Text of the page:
Is a mini-bullet train worth the cost? | CalMatters


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By Dan Walters, CalMatters,

By 2030, according to a new state plan, Californians will be able to ride high-speed trains — but only between Merced and Bakersfield.

The High-Speed Rail Authority’s updated “business plan,” released Tuesday, clearly reflects the much-lowered expectations laid out by Gov. Gavin Newsom after he succeeded bullet train enthusiast Jerry Brown two years ago.

In his first State of the State address, Newsom implied that he wanted to cancel the project altogether, saying, “The project, as currently planned, would cost too much and take too long. There’s been too little oversight and not enough transparency.”

Quickly, however, Newsom declared that he wanted to concentrate on completing a 119-mile segment in the Central Valley, from Madera to an orchard near Shafter, then extend it to Merced on the north and Bakersfield on the south before beginning service on the full 171-mile stretch.

A Merced-Bakersfield bullet train ostensibly would be connected on both ends with train and/or bus services to allow someone to travel between San Francisco and Los Angeles, albeit with multiple changes of venue.

The new revision embodies that concept, but still faces potential roadblocks, particularly financial.

It raises the cost of the 119-mile segment to $13.8 billion and says the extensions to Merced and Bakersfield would add nearly $10 billion to that figure. The plan proposes to tap the remainder of the $9.95 billion in state bonds that voters authorized in 2008, hopes that the project’s revenues from the state’s cap-and-trade auctions of greenhouse gas emission permits will stabilize, and suggests borrowing money against those auction proceeds.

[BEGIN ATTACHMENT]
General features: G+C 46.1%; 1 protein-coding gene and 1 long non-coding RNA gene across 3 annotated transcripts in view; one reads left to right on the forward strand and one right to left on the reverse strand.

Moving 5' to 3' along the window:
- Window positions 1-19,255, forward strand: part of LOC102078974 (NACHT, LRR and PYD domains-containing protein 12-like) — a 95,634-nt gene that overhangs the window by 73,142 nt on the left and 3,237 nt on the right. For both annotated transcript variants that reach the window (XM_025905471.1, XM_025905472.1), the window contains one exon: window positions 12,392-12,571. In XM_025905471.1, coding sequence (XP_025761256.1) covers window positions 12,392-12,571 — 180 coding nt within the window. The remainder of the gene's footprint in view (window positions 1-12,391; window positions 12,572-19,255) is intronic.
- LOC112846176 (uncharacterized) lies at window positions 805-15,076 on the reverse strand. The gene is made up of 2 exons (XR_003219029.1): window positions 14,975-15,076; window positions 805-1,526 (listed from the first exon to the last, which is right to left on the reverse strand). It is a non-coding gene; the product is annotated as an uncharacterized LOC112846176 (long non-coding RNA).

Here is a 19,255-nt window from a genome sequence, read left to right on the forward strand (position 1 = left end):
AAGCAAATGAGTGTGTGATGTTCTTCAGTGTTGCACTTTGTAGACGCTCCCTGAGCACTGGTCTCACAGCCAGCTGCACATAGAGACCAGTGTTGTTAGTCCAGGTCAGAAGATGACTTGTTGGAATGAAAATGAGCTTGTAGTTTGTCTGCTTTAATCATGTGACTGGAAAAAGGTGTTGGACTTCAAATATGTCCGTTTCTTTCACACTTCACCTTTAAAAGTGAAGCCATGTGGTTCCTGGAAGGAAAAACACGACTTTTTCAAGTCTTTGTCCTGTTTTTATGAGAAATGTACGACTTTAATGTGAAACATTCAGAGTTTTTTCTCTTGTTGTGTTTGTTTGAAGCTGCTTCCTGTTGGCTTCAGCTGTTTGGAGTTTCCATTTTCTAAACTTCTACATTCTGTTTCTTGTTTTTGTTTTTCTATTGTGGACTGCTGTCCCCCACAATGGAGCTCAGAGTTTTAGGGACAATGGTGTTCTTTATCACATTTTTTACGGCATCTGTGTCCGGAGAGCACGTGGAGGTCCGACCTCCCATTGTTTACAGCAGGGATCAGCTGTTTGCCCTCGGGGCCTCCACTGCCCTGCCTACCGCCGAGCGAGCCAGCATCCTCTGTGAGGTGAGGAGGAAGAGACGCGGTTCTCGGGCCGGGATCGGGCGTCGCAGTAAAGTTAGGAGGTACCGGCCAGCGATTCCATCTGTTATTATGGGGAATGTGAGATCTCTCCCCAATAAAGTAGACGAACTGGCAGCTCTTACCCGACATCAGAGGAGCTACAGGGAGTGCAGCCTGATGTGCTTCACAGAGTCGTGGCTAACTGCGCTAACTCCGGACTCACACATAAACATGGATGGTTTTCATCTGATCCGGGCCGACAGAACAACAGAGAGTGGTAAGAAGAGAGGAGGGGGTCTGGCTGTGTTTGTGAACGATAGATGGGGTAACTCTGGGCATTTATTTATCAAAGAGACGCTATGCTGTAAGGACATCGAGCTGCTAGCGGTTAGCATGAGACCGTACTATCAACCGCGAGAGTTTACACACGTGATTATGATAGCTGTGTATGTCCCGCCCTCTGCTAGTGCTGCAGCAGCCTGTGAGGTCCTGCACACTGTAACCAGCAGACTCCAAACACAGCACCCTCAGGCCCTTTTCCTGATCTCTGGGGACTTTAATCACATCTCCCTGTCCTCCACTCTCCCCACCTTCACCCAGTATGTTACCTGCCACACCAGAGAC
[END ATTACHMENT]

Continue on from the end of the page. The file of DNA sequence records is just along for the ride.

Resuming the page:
The plan also assumes that with Joe Biden succeeding Donald Trump in the White House, nearly a billion dollars in federal bullet train funds frozen by the Trump administration after Newsom’s somewhat confusing 2019 speech will be released and California might even see more money from Washington.

“We have commenced conversations with the Biden Administration on these matters,” the project’s boss, Brian Kelly, says in a preamble to the new plan. “Because the project is advancing…we believe we can work with our federal partner on our revised schedule and restore federal investment in this program.”

Let’s assume that the new plan becomes reality. The 119-mile section now under construction becomes a “test bed,” it’s extended to 171 miles (with only a single track) and the state then leases it to a private or quasi-private operator so that passenger service can begin.

Is that worth the $20-plus billion that such a limited system would cost? Would it even attract enough passengers to cover its operating costs without the subsidies that the 2008 ballot measure banned?

The new plan smacks of wanting desperately to give a skeptical public something that actually functions, even it’s just a curiosity that some folks might ride a few times just for the experience.

It seems far-fetched that many would get on and off at least four different conveyances to travel between San Francisco and Los Angeles in, at best, perhaps five hours when planes make the trip frequently in about an hour.

In theory, the “initial operating segment” would eventually be part of a statewide system offering LA-to-SF travel in two hours and 40 minutes, but the hurdles to achieve that, both financial and logistical, are daunting. It would require at least $60 billion more in construction money and extensive tunneling through mountain ranges that ring the Central Valley.

The scaled down Merced-Bakersfield version now being pursued isn’t exactly a train to nowhere, but it falls far short of the futuristic bullet train its supporters promised.

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